Autumn is coming
I’ll be spending my fall, in short, doing even more work.
In my previous post, I wrote about my non-summer.
That is to say, about how, despite having spent all of August away in Nova Scotia, the province of my birth, I passed the duration of it performing three different forms of work in what made for a month’s worth of gruelling 18-hour-days.
I was not on vacation, even thought I was away from home for an entire month.
I seem to be unwittingly developing a habit for having “working summers”.
Despite occasionally going on what could be considered conventional vacations, some even involving trips abroad, over the past few years, I’ve not found much relaxation during my summers.
And then there were two: first (left) and second (right) drafts of my WIP
I’ve been down this road before.
The first time I did a complete read-through of my novel, I was terrified of what I’d find.
This time, I was excited as hell.
I’ve read a lot of writing craft books in my life, but until recently, none of these were about revision.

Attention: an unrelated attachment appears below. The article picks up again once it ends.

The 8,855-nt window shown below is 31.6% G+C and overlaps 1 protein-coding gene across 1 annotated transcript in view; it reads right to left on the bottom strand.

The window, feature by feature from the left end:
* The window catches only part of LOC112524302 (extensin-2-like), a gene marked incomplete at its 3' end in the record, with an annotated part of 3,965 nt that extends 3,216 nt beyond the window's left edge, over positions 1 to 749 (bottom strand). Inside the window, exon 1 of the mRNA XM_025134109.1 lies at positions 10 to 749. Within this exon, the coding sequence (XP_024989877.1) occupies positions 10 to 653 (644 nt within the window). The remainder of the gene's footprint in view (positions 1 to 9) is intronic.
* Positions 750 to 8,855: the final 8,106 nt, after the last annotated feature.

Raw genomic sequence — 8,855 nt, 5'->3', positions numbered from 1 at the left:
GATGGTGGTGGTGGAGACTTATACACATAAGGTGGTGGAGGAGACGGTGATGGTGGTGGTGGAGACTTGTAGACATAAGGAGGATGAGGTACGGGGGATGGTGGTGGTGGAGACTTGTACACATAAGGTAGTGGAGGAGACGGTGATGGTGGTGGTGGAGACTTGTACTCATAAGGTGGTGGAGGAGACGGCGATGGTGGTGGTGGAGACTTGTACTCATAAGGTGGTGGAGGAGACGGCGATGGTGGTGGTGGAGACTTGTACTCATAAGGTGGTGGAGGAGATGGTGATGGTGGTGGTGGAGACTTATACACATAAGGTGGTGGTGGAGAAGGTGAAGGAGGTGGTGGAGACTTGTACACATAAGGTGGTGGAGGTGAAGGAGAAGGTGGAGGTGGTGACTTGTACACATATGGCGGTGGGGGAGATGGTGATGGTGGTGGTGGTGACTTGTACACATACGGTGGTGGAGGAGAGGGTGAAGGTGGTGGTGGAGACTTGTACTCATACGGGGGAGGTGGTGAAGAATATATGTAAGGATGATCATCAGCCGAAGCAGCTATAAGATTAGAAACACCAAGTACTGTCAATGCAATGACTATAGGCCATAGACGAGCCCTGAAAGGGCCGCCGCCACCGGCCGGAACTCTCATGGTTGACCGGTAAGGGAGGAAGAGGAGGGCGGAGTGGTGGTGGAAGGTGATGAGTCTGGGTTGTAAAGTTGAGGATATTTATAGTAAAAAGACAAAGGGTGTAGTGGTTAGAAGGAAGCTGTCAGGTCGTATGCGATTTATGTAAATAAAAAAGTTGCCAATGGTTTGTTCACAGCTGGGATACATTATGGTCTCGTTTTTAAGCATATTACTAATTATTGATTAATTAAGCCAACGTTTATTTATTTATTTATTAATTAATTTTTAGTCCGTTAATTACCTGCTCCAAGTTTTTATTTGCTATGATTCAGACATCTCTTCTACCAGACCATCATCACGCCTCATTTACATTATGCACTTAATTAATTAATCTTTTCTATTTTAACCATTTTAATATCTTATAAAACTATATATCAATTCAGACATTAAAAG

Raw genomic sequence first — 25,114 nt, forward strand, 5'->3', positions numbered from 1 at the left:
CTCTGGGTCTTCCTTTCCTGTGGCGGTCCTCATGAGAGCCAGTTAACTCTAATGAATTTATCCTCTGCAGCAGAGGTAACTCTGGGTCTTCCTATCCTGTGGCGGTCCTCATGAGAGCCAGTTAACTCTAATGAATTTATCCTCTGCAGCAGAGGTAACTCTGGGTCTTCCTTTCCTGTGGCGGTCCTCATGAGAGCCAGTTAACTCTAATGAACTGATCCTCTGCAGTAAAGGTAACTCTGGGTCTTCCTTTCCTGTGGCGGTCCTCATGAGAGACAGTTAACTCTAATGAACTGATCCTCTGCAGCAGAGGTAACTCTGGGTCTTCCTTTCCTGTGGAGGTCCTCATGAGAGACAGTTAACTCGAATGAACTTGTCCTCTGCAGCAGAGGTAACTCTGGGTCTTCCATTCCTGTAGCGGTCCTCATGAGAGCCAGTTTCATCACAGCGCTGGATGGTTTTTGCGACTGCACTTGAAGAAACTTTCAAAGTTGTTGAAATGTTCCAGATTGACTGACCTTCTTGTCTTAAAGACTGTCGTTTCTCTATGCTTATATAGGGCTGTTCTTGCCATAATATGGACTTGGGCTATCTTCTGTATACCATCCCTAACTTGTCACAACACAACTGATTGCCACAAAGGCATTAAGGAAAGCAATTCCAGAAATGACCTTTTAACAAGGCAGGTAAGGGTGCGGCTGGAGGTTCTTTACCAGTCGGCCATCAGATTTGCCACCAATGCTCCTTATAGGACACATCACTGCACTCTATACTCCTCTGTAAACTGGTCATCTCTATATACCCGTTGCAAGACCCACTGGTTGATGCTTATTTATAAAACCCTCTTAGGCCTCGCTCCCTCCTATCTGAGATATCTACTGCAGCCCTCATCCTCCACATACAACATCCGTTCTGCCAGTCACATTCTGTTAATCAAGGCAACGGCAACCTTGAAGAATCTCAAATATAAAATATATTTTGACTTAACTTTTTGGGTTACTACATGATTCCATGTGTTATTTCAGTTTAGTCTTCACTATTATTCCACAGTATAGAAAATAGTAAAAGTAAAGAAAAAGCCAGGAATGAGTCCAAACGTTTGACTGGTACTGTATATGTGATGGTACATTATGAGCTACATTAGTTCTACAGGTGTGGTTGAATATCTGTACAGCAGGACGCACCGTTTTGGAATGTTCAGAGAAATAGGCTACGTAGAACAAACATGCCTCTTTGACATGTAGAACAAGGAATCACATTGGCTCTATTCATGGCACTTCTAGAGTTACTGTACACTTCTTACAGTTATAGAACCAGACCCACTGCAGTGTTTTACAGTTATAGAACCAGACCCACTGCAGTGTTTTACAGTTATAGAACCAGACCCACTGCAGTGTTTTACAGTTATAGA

The reason being because, until recently, I never had a completed, novel-length work in need of revising.
Never being the sort put the proverbial cart before the horse, I always wanted my education in writing to occur in an orderly sequence, comprising only those aspects of which I’d have immediate use. This way of thinking served me well for the past 16 years, less the six of those I temporarily gave up writing altogether.
Few aspects of medieval history capture the imagination quite like the medieval knight.
In many ways, it is the knight who seems to embody the spirit of the Middle Ages.
With his horse and sword, his armour, and the perception that he fought with honour and for good, the knight seems to harken back to a simpler time of when the forces of evil had a singular face and could be vanquished with a noble heart and a strong forearm.
In March, I completed the second draft of my historical fiction WIP.
I’ve done shit all writing-wise since.
Not that those who read my blog don’t get a sample of my writing every week.
And not just a small sample either. I’m hardly one to skimp on either my words or the ideas conveyed with them.
No one has ever accused my writing style of being “spare”. In university, I played the usual word-processor tricks with font size and margins, but in my case it was because my reports were always too long, not too short.